Organisation of justice – judicial systems
Types of courts - short description
The judicial system usually refers to the authorities and agencies responsible for the rule of law and legal safety. The courts are the backbone of the judicial system, which also comprises authorities responsible for crime prevention and investigations, including:
- The Police
- The Prosecution Authority and the Swedish National Economic Crimes Bureau
- National Board of Forensic Medicine (Rättsmedicinalverket)
- The Swedish Prison and Probation Service (Kriminalvården).
Other authorities may have tasks connected with the judicial system, e.g. the Enforcement Service.
Hierarchy of courts
Sweden has two parallel types of courts:
- Ordinary courts, which deal with criminal and civil cases.
- General administrative courts, which deal with cases relating to public administration.
The general courts are organised in a three-tier system: district courts, courts of appeal and the Supreme Court.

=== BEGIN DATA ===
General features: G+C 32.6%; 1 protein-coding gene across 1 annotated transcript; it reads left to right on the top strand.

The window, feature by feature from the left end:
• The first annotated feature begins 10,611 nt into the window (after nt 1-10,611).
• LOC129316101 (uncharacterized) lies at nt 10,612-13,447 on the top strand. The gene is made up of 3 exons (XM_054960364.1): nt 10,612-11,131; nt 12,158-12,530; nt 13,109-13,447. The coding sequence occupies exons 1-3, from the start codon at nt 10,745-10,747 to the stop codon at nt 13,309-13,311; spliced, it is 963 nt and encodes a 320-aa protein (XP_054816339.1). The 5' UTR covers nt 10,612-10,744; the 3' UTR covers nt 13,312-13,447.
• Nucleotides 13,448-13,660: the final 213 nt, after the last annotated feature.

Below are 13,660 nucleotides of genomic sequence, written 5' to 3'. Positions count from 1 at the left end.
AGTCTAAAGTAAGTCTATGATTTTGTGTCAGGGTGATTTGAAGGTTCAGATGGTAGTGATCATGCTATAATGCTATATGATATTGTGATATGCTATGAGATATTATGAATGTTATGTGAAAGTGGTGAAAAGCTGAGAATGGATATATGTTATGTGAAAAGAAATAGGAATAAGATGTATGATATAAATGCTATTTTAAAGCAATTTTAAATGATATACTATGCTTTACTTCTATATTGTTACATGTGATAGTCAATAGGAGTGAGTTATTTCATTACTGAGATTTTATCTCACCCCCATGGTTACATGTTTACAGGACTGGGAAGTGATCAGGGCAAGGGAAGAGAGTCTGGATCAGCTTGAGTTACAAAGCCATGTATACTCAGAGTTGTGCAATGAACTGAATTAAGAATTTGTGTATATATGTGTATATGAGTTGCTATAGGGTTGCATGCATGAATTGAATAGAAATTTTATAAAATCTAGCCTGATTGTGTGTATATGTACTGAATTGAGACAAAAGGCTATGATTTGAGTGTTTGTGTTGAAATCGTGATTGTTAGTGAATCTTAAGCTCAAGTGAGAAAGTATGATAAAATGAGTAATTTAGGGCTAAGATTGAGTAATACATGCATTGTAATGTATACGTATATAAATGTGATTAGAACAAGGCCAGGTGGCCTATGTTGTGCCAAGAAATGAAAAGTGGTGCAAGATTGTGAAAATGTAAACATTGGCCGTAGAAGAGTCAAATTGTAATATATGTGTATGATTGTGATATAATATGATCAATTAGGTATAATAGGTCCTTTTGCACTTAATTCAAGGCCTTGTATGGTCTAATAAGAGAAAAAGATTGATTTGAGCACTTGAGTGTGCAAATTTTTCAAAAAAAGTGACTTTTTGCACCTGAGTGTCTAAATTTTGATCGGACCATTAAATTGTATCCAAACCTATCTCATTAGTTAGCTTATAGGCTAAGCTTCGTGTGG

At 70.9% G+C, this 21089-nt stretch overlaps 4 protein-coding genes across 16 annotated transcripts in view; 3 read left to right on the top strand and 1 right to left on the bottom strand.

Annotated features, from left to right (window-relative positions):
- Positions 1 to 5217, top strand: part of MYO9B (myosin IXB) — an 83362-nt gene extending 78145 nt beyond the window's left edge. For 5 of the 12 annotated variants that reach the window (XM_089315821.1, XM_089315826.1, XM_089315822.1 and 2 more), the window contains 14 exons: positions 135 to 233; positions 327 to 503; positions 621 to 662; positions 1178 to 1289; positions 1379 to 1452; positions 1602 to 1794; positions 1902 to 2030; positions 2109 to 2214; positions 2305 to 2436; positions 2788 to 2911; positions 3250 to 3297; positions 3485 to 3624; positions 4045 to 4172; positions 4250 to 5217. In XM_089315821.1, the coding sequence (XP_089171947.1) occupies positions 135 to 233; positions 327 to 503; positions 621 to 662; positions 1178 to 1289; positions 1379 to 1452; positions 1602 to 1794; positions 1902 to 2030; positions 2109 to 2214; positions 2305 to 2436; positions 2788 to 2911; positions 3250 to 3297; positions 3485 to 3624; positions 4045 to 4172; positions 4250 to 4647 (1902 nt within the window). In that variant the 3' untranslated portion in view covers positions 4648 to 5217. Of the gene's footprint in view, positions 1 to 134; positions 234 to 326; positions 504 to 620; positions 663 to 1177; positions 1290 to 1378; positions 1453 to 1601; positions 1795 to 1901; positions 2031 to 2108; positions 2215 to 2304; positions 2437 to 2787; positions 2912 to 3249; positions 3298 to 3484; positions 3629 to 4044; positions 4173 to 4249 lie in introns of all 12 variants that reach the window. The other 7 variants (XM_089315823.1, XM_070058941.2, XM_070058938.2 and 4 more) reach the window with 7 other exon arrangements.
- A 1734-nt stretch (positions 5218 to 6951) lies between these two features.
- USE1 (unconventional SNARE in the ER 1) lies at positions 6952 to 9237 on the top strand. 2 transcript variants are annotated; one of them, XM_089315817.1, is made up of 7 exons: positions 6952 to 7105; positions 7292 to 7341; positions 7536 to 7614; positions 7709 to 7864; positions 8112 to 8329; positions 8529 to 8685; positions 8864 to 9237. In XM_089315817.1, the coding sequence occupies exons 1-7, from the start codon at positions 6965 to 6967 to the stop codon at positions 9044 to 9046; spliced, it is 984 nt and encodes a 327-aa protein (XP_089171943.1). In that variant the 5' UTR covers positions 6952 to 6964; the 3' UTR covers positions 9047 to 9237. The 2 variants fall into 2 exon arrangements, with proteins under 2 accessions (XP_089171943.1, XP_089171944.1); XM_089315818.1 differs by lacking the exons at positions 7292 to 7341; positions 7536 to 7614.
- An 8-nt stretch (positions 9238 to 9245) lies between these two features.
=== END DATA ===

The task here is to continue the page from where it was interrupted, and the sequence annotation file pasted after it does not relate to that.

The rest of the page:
The administrative courts also have three tiers: administrative courts, administrative courts of appeal and the Supreme Administrative Court. In addition, a few special courts and tribunals have been established to hear specific kinds of cases and matters.
Administration of courts
The Ministry of Justice is responsible for matters involving the courts, including the codes of procedure and organisation of the courts. However, neither the government nor any other agency has the authority to decide how a court rules in individual cases.
The National Courts Administration is the central administrative agency for public courts, public administrative courts, regional tenancy tribunals, regional rent tribunals and the National Legal Aid Authority.
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